Daniel Kane Award Given to Media Literacy Pioneer

In her speech following the award, Liz reviewed the 25-year history of media literacy in the United States and called for the help from university schools of education to prepare teachers at every grade level. "Media literacy is a basic competency in today's world. All children should have the skills needed to participate as informed citizens and educated adults in the 21st century media culture."

With children spending 38 hours per week — almost a full adult work week — using and watching the various forms of media that make up modern life, giving them the skills to separate the substance from the selling point is vital, says a pioneering voice in the U.S. media literacy movement.

Sister Elizabeth Thoman, CHM, founder and president of the Center for Media Literacy in Los Angeles, addressed the challenges of modern media in remarks following her acceptance of the 2000 Daniel J. Kane Religious Communications Award.

The award, named for the former communication director of the Archdiocese of Cincinnati, was presented by University of Dayton president Brother Raymond Fitz, S.M., Monday, June 26, to recognize Thoman's lifetime contribution to education and communications.

"I'm not here to bash media," she said in a follow-up address to an auditorium of religious media professionals, students and friends. "It's too easy to do that, and it doesn't solve anything. I believe there are marvelous possibilities in our mediated world today, but we have to evaluate the potential and trade-offs of new technology in our lives."

She showed a short documentary-style video produced by the British Broadcasting Company for a special April Fool's Day broadcast some years back. The black-and-white video featured convincing visuals, narration, actors, music, costumes and a script explaining the traditional European feast that celebrates the first crop of the season — picked from spaghetti-producing trees!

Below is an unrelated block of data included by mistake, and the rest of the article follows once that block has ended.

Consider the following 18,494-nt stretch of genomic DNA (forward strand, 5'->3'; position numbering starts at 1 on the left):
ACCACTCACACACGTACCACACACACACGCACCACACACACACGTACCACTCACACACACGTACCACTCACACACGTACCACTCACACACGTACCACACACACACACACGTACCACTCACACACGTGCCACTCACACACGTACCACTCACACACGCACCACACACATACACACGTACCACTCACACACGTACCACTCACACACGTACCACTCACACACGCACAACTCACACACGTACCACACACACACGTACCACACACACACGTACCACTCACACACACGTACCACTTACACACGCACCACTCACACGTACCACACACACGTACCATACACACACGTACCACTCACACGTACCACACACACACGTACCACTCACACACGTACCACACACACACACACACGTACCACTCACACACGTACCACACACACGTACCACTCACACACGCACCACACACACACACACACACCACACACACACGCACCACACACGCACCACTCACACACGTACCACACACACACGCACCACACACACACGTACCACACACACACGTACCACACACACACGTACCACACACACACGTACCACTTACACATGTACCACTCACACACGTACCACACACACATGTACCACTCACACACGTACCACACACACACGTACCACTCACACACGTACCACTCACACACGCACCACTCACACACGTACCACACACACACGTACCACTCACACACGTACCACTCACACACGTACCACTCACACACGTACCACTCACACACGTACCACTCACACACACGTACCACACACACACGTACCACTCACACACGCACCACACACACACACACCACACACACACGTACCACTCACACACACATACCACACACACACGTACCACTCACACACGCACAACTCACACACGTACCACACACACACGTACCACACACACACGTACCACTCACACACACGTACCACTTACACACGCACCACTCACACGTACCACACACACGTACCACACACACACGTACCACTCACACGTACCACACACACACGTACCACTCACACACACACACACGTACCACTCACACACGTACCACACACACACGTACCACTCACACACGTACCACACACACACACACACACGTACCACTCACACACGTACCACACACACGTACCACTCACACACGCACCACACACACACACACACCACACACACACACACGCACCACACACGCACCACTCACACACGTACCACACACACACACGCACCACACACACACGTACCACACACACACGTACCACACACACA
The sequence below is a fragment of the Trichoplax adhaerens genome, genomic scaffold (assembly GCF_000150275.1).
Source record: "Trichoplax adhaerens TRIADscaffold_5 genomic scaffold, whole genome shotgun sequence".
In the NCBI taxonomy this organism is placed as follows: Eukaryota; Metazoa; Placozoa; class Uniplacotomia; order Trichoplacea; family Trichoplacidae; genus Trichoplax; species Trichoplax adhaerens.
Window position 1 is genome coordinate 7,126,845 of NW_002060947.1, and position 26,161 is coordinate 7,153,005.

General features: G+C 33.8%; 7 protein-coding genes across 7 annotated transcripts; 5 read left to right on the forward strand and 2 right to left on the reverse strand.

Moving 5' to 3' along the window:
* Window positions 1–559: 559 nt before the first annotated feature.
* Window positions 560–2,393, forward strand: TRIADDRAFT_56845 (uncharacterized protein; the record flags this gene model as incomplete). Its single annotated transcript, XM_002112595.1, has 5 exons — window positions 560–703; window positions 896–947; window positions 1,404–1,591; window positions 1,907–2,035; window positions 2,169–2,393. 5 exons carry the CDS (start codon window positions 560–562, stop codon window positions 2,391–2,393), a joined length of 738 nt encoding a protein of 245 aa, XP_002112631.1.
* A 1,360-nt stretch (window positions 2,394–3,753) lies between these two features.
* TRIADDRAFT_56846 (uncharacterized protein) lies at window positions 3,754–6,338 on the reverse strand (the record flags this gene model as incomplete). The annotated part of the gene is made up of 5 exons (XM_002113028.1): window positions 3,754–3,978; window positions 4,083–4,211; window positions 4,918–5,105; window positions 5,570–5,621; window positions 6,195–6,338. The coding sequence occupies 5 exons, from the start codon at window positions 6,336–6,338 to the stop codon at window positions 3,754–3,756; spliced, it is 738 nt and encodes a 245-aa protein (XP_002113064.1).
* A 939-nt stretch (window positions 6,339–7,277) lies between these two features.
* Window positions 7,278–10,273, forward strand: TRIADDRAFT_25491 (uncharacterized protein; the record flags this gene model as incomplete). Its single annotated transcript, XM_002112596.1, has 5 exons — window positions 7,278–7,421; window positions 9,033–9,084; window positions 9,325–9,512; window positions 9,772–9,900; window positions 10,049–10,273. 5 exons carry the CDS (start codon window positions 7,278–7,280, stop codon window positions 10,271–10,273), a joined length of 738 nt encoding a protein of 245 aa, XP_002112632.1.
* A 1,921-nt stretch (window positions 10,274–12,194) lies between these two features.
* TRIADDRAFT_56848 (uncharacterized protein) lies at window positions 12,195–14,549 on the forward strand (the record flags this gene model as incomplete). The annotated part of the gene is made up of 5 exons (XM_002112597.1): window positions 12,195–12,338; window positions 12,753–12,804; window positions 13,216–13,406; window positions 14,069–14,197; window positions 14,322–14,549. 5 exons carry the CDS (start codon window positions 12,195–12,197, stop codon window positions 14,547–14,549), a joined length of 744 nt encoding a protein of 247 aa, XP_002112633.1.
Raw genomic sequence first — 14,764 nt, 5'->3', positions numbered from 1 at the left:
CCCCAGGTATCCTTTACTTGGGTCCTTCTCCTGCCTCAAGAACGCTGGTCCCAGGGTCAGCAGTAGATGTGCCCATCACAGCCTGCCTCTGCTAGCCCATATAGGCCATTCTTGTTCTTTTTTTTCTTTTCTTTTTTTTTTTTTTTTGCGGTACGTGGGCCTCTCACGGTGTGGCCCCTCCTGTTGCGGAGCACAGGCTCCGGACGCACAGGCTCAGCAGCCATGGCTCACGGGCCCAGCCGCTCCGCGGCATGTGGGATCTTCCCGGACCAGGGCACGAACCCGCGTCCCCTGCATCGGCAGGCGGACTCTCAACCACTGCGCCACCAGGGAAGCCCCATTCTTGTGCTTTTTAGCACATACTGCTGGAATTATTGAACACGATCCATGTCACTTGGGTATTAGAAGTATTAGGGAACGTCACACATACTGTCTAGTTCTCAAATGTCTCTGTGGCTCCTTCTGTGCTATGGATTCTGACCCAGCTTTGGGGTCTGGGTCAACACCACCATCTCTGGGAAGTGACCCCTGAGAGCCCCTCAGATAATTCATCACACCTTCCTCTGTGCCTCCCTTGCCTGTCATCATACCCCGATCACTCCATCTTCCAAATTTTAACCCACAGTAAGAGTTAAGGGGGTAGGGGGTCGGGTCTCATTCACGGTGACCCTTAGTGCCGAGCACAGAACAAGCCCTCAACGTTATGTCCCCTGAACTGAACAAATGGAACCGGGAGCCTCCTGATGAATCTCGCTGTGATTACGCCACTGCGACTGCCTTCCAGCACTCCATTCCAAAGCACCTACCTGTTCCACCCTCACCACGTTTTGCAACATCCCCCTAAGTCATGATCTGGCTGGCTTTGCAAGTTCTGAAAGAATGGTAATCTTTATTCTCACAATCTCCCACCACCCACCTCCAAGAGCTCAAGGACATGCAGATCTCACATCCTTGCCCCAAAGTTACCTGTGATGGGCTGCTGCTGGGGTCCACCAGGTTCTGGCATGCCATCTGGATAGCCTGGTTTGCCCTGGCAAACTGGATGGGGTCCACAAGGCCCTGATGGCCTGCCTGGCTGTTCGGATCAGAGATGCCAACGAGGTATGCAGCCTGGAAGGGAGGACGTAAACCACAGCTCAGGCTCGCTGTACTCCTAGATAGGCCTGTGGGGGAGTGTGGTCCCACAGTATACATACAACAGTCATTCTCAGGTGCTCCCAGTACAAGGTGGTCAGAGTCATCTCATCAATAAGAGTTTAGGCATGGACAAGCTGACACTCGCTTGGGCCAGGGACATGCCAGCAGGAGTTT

"If you were 9 years old, and you had seen this 'documentary' on television, would you believe spaghetti grows on trees?" she asked. "Media literacy is not about learning to discriminate good shows from bad shows but rather to know how to ask questions about what we see and hear. We all need to be able to evaluate messages no matter where they come from," she added, noting that media literacy skills may be more critical with the Internet than even with television or video.

Children — and adults — can learn to ask important questions, she said.

  • Who created the message and why?
  • What values are embedded in the message, and what sense does it make for me and other people?
  • How was the media message made?
  • How does the message stack up against my family's values and my religion's values and my culture's values?

"Media literacy is a basic competency in today's world. All children should have these skills to be able to participate as informed citizens and educated adults," Thoman said. "The Gulf War was a real wake-up call for Americans as to how manipulative the media can be. Then with the O.J. Simpson trial, we saw how the media fell on the bandwagon and exploited that tragedy for economic gain."

She reviewed the 25-year-old history of the educational movement in the U.S. and added that the challenge now is to institutionalize the field and professionalize it by providing pre-service training for student-teachers as well as in-service training for teachers already in the classroom.

She praised the University of Dayton for its efforts in the field. "UD stands alone as the only Catholic university in the country to include media literacy courses in its School of Education" she said.

"Media literacy needs to be integrated into pre-service for teachers in every teacher ed program at every college and university."

Thoman received an original hand-crafted wall sculpture by Brother Joseph Barrish, S.M., and a donation in her name was made to a scholarship fund for students from Third World countries to participate in the Pastoral Communications and Ministry Institute held each summer at UD.